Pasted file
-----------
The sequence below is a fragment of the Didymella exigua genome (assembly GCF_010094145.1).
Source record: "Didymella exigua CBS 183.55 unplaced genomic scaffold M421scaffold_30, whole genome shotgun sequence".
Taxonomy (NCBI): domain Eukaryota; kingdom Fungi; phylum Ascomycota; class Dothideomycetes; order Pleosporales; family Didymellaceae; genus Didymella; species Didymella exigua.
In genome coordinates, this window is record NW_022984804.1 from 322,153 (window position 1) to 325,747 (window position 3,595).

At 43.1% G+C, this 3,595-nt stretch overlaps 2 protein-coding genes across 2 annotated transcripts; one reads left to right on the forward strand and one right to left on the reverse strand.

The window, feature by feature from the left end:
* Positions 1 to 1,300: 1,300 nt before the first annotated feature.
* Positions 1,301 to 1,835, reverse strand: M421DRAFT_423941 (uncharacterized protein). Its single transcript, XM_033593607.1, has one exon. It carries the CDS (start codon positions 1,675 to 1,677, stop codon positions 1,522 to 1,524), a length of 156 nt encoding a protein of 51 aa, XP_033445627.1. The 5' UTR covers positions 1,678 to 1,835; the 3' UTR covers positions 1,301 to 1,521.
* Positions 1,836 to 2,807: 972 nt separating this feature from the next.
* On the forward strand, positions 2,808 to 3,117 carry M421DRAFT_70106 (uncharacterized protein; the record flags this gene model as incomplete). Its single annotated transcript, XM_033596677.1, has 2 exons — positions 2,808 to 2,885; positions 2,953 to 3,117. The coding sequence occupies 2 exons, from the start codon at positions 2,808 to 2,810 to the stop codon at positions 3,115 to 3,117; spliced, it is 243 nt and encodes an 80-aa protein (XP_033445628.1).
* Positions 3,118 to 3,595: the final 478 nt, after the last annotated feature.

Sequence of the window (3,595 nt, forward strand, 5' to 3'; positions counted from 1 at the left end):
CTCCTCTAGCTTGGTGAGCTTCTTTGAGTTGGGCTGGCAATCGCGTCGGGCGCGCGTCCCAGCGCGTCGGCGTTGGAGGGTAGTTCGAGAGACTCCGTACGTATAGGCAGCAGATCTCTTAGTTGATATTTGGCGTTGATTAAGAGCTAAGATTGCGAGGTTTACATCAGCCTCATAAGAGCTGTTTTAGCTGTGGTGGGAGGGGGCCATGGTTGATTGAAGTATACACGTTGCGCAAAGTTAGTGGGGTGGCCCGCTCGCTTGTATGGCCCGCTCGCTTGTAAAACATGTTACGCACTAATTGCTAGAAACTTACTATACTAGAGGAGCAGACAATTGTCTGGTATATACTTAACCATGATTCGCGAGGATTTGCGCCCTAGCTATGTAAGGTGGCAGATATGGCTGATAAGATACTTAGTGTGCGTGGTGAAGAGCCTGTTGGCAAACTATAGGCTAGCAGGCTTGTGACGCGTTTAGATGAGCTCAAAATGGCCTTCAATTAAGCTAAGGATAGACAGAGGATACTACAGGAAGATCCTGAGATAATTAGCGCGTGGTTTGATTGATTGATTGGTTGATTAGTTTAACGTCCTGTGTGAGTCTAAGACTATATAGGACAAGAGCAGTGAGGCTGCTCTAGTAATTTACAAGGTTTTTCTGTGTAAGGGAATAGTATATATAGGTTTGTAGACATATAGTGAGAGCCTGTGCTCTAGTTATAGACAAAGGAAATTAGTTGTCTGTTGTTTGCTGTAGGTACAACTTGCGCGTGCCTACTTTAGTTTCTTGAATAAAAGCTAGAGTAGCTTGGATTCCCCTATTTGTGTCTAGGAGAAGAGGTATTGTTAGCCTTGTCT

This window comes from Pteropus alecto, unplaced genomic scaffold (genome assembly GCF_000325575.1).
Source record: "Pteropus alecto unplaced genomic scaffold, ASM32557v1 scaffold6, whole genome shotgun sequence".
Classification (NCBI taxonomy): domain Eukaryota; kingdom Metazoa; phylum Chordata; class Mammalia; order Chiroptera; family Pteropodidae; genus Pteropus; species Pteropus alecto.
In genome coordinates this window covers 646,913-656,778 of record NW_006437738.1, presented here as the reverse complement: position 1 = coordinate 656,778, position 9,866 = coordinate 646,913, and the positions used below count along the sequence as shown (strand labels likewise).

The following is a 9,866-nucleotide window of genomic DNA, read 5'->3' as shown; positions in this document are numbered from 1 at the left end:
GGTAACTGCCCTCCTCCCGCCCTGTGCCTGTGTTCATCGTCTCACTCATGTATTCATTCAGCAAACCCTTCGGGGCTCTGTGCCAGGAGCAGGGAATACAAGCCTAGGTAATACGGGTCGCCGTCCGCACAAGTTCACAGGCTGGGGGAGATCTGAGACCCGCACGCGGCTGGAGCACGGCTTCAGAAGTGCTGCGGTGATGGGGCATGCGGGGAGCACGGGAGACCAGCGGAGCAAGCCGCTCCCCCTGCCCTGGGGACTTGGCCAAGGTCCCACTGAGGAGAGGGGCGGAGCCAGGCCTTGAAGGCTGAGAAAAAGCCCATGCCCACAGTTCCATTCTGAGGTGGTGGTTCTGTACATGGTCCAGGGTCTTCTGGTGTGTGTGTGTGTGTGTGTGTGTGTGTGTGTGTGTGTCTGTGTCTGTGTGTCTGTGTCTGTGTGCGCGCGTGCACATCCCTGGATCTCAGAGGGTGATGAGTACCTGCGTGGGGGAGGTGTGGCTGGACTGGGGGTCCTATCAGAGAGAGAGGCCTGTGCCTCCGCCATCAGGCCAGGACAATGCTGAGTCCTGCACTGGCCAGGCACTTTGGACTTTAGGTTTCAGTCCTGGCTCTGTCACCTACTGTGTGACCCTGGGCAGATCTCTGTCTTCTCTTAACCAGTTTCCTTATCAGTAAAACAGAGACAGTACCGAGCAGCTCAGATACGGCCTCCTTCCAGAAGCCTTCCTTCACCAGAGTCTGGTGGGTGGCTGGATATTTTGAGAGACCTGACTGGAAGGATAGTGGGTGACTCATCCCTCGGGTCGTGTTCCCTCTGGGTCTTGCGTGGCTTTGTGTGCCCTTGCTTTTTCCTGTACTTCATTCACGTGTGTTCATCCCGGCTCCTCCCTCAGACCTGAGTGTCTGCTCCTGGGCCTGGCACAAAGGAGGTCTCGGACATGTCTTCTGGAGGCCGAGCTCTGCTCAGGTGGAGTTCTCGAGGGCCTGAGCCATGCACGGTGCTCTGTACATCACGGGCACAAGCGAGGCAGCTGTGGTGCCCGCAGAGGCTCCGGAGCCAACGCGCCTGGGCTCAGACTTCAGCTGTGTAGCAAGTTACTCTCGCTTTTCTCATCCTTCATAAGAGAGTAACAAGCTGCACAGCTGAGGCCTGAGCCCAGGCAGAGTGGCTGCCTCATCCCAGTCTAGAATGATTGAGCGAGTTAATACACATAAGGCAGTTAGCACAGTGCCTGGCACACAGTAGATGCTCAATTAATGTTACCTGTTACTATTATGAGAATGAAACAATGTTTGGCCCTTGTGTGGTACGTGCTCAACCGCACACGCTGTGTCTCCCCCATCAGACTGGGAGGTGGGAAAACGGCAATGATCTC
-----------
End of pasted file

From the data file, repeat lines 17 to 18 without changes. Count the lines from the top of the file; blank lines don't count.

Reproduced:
In genome coordinates this window covers 646,913-656,778 of record NW_006437738.1, presented here as the reverse complement: position 1 = coordinate 656,778, position 9,866 = coordinate 646,913, and the positions used below count along the sequence as shown (strand labels likewise).

The following is a 9,866-nucleotide window of genomic DNA, read 5'->3' as shown; positions in this document are numbered from 1 at the left end: